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Food education for a healthier lifestyle

Learn how to improve and maintain modern community food systems in INDS 430

Contributing Writer

Published: Tuesday, August 27, 2013

Updated: Tuesday, August 27, 2013 14:08

In today’s fast-paced society, people who are constantly on the move tend to make choices based on convenience. When it comes to food, restaurants like McDonald’s and Burger King are among the top destinations for quick meals. The fast food industry, however, serves unhealthy and high caloric meals made with processed ingredients.

In the spring of 2012 at UMBC, part-time interdisciplinary studies instructor Jill Wrigley began teaching INDS 430, which allows students to learn about modern day food systems and their ecological sustainability. Students are also able to understand the issues behind the lack of social equity and justice within food production.

Some key concepts that Wrigley focuses on include how abundant food products “promote disease rather than health,” the inhumane living conditions of animals being used for slaughter and how politics affect the “nature and quality of our food in retail and institutional settings.”

Professor Wrigley has also recently received a BreakingGround grant that will provide her with more resources for her next class in the spring of 2014.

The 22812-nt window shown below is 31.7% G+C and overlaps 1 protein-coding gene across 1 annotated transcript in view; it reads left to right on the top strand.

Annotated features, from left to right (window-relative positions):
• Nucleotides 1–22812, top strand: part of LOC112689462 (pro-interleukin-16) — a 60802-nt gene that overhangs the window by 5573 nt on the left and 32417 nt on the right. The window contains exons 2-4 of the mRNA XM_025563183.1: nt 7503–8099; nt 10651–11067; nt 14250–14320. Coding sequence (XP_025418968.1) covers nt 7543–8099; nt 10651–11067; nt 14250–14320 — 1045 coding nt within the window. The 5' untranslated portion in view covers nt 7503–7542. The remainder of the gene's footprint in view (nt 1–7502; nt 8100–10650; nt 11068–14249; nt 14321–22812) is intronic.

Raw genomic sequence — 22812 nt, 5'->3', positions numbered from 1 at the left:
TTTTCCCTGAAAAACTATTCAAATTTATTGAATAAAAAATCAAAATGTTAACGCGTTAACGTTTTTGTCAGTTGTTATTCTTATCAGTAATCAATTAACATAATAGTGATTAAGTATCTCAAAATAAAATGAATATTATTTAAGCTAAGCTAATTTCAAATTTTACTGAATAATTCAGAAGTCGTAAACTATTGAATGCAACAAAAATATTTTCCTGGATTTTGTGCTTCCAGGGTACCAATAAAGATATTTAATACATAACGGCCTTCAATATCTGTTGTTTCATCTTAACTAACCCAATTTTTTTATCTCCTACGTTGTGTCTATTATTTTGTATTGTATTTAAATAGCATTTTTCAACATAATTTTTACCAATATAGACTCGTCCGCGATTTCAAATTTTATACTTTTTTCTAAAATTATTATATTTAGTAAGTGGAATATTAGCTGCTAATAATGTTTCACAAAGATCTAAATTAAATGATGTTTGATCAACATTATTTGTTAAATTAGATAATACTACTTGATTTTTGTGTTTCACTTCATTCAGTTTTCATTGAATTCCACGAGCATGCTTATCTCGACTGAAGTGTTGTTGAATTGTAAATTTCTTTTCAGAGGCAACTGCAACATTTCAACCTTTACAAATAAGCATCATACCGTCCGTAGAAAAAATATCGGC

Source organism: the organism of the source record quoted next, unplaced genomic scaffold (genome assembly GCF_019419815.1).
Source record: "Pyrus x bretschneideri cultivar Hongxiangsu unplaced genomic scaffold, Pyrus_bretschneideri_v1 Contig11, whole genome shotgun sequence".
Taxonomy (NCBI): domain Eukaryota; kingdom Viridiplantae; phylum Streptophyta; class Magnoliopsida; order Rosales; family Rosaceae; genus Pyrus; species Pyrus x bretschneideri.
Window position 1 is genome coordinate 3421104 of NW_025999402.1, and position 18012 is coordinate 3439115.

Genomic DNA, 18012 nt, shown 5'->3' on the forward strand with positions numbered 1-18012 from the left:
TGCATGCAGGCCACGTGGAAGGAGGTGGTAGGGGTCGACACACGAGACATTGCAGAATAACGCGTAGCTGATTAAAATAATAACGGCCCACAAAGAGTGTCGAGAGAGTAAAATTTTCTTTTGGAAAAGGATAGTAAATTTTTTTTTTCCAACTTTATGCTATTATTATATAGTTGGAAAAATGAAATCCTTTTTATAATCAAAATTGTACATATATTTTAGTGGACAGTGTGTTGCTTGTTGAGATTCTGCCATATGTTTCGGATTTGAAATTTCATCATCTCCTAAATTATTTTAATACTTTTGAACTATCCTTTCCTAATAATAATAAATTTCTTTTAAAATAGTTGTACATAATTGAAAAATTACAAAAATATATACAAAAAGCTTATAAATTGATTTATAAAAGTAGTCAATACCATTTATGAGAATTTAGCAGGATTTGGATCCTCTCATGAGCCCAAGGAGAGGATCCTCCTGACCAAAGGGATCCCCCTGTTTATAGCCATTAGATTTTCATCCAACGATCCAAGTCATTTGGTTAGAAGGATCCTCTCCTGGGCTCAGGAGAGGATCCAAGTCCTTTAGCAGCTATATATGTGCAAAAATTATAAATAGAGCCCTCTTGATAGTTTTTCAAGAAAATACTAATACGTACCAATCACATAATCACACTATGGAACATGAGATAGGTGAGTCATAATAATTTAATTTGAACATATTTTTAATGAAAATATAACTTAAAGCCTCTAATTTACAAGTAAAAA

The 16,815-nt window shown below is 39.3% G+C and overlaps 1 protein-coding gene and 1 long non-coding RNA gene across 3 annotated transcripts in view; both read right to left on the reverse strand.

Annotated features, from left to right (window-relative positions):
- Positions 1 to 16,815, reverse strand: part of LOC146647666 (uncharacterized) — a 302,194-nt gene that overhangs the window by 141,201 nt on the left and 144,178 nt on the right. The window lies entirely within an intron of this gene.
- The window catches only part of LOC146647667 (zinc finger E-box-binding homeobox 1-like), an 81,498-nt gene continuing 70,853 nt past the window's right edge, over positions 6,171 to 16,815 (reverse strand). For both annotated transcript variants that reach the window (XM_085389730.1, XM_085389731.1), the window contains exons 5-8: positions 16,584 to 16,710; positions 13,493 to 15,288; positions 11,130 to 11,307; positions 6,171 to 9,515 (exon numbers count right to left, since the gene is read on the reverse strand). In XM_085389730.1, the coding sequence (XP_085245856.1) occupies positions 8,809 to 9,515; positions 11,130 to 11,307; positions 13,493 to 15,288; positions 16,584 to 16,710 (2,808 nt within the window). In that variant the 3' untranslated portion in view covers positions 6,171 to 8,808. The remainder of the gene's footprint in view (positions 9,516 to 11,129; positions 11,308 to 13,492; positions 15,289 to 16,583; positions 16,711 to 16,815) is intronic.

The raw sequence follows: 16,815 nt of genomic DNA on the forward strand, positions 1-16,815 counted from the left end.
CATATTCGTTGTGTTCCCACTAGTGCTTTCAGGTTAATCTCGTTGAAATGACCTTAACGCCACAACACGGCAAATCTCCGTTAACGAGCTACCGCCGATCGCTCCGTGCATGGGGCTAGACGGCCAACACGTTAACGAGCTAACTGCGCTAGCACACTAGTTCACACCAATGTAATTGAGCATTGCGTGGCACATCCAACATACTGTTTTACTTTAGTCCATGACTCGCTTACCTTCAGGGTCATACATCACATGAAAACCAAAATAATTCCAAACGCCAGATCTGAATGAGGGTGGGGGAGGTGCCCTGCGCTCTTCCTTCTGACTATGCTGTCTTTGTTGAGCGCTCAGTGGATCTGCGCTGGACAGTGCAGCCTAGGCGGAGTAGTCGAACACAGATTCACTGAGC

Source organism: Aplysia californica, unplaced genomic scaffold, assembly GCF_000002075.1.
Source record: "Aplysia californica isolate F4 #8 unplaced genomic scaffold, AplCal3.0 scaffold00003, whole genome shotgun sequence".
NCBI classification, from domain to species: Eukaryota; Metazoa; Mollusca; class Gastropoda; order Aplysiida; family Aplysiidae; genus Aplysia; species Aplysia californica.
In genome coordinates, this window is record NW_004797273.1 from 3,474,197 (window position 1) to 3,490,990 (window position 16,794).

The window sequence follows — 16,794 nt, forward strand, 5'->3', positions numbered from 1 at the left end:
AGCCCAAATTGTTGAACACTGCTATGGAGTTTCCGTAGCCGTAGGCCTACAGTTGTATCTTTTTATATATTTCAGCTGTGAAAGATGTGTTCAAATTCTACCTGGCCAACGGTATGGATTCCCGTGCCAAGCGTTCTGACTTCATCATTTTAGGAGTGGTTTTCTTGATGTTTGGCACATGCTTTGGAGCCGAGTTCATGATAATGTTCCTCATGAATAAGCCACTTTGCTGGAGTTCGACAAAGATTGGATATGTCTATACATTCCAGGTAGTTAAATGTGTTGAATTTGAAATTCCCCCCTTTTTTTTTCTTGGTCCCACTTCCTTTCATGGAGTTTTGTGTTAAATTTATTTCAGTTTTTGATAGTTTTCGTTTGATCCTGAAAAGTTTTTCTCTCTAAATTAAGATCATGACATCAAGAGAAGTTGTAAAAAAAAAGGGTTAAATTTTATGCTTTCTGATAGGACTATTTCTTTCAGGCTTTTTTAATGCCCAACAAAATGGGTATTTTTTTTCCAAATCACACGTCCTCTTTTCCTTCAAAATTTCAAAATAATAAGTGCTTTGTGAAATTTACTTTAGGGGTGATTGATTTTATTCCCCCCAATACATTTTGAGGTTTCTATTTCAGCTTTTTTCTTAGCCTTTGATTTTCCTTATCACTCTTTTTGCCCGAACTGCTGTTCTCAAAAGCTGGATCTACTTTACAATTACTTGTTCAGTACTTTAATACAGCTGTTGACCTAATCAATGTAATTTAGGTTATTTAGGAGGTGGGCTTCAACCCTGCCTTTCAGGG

Wrigley would like for her students to be able to work on projects with local communities, mainly young children in nearby schools. One of the probable partners for this project is Arbutus Middle School. Students of INDS 430 will be able to share their knowledge by helping develop a food garden, teaching students about nutritional facts and cooking healthy meals.

According to Wrigley, one of the major issues with today’s food systems is the lack of focus on fruits and vegetables in Americans’ diets. There is also an increase in overweight and obese individuals, especially among the younger population. Obesity can lead to diet-related diseases like cardiovascular disease and hypertension.

Wrigley believes that by engaging the younger students with gardening and cooking, they will be more likely to continue a healthy lifestyle in the future. She also believes it is important to have the UMBC campus undergo the same experience with food education.

Wrigley’s previous class has successfully grown food in the form of microgreens and seedlings in the biology greenhouse. Currently, a student-led project for a community garden on campus has been initiated and will continue to prosper with the support of others.

    Wrigley hopes to “promote a greater understanding of how growing food connects us to the land and the ecological impact that different agricultural systems have.”

By working on projects on and off campus, her students are able to work as a community and spread awareness to their families and peers.

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